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Old 08-12-2012, 08:43 PM   #1 
dramaqueen
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Coyotes

Do any of you guys know anything about coyotes and their habits? We had one roaming our neighborhood yesterday around 10 or 11 in the morning. Do they come out normally in broad daylight?
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Old 08-12-2012, 09:03 PM   #2 
diablo13
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I know a bit about them. It may not have been rabid, they can come out day or night. Where there is one, there is a fair chance there are more, so be careful. Secure your garbage, and make sure crawl spaces and the such are closed. Keep your bushes trimmed, it could act as shelter for them or their prey. Keep pets inside, they'll view cats and dogs smaller than them( 35-40 pounds) as food, and larger dogs as competition. If confronted with them, don't turn and run. Make yourself as big as possible, suck in air and stand on tip toes, maintain eyes contact, and throw stuff at them. Rocks, tennis balls, spray them with a hose, anything, and back away slowly. Remember, they can and will outrun you, and if you've thouroughly pissed them off they probably will, If you turn around. Don't put pet food outside, clean out bird feeders until they're find. Don't feed them! And educate your neighbors on this stuff. That's about it.
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Old 08-12-2012, 09:18 PM   #3 
dramaqueen
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Thanks, Diablo. One of our board members called a friend of mine who has a dog and warned her about it. I walk a lot and I was concerned about running into it. There is a woman in the development next to ours who puts bread and peanuts and stuff on her patio for birds, chipmunks or whatever. A friend of ours has complained about it but their homeowners association has done nothing about it. It's going to attract all kinds of unwanted vermin, rats, mice and coyotes included.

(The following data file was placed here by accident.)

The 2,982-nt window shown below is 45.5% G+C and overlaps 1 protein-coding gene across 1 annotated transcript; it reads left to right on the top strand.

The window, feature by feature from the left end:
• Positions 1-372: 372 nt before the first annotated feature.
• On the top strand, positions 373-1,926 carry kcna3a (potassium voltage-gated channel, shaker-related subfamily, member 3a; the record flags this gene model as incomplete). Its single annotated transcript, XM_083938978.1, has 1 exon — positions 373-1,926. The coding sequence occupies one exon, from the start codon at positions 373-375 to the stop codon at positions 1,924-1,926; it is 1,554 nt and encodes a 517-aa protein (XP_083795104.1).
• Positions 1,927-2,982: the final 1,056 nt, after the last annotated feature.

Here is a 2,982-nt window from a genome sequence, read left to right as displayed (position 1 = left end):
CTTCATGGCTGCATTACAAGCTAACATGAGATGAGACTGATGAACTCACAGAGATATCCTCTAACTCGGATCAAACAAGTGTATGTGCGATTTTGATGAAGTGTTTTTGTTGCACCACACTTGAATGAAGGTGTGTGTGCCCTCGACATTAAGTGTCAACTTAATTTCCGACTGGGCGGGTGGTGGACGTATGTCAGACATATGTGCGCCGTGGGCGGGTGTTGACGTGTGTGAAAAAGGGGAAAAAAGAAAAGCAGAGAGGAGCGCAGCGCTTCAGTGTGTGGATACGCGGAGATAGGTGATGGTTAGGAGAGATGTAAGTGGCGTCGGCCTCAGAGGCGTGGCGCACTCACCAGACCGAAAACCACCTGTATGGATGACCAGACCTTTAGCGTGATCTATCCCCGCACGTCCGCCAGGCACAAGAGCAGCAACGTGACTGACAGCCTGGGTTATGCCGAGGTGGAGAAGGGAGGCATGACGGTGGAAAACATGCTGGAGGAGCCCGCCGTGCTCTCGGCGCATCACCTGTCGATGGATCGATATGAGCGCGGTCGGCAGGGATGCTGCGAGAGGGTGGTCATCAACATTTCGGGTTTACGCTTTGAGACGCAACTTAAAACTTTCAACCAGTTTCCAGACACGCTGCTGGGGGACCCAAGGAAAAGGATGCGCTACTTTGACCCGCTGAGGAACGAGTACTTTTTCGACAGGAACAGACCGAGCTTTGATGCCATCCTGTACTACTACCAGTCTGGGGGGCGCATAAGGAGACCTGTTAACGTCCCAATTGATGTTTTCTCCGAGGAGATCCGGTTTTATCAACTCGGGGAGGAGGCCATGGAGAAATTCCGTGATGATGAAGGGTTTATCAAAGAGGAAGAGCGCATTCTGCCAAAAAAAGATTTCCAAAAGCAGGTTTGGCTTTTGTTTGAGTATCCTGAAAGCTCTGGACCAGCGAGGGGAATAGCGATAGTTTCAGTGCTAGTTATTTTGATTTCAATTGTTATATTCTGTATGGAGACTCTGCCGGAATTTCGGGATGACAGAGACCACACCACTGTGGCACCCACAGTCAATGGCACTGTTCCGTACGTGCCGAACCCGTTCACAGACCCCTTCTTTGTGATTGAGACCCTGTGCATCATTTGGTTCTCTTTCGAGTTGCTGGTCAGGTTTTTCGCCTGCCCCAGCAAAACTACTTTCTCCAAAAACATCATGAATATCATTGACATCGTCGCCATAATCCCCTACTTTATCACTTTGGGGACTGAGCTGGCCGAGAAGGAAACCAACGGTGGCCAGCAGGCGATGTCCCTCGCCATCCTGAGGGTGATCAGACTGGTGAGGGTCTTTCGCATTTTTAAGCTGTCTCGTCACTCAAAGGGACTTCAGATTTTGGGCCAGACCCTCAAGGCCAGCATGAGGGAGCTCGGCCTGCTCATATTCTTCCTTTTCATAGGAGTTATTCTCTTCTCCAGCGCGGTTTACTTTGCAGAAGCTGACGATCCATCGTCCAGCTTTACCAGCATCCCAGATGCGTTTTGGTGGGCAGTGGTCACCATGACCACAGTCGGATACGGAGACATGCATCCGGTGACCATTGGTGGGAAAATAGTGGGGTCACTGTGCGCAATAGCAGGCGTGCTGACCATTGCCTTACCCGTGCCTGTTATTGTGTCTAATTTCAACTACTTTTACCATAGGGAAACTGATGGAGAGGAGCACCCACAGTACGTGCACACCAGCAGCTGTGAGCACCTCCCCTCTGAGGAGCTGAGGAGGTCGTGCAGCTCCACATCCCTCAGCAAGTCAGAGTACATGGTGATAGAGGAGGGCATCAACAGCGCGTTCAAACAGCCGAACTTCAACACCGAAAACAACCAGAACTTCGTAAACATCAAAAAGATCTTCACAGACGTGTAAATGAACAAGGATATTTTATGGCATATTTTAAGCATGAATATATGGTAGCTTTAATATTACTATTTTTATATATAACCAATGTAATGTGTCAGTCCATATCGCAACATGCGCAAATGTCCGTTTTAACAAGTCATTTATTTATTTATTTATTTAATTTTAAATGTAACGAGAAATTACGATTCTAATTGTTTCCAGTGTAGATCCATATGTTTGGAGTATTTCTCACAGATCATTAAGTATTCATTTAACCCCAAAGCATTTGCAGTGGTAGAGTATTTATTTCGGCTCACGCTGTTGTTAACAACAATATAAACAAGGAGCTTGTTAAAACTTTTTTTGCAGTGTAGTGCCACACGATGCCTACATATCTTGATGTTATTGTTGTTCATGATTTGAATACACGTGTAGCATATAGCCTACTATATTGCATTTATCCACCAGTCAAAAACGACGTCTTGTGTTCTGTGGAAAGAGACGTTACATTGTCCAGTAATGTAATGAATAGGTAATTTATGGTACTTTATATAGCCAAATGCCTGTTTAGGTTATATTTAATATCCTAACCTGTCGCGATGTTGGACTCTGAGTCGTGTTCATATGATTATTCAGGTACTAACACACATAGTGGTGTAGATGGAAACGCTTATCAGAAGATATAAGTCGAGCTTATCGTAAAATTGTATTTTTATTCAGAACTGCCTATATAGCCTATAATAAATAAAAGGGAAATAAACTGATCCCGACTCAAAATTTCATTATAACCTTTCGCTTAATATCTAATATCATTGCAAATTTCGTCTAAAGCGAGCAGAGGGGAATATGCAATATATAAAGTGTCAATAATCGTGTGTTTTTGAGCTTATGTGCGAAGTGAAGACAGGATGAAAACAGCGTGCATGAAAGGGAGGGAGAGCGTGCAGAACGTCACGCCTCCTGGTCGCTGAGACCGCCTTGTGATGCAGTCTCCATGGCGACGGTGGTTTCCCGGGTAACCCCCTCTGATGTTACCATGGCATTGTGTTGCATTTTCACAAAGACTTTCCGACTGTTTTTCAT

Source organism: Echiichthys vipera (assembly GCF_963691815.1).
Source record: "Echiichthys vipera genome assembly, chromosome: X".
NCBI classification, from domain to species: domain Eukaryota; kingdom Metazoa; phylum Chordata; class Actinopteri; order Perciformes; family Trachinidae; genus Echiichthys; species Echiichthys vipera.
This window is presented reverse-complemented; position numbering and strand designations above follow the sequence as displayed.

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Old 08-12-2012, 09:24 PM   #4 
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They should really do something about her 0.0 that's probably what attracted them in the first place. Either that or you live near a lot of mice and prey. Is your house near a field, forest, or lake?
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Old 08-12-2012, 09:36 PM   #5 
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They also show up when habitat is taken away. We've had issues this year. Most notably the I believe 72 pound one caught not too far from here. Speculation leads to it being a hybrid wolf coyote.

They will be attracted by food, prey, even pets. A leash is no deterrent to q hungry predator.

Sorry for the doom and gloom info. Supposedly loud noises help, but I've never paid that much attention.
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Old 08-12-2012, 09:38 PM   #6 
dramaqueen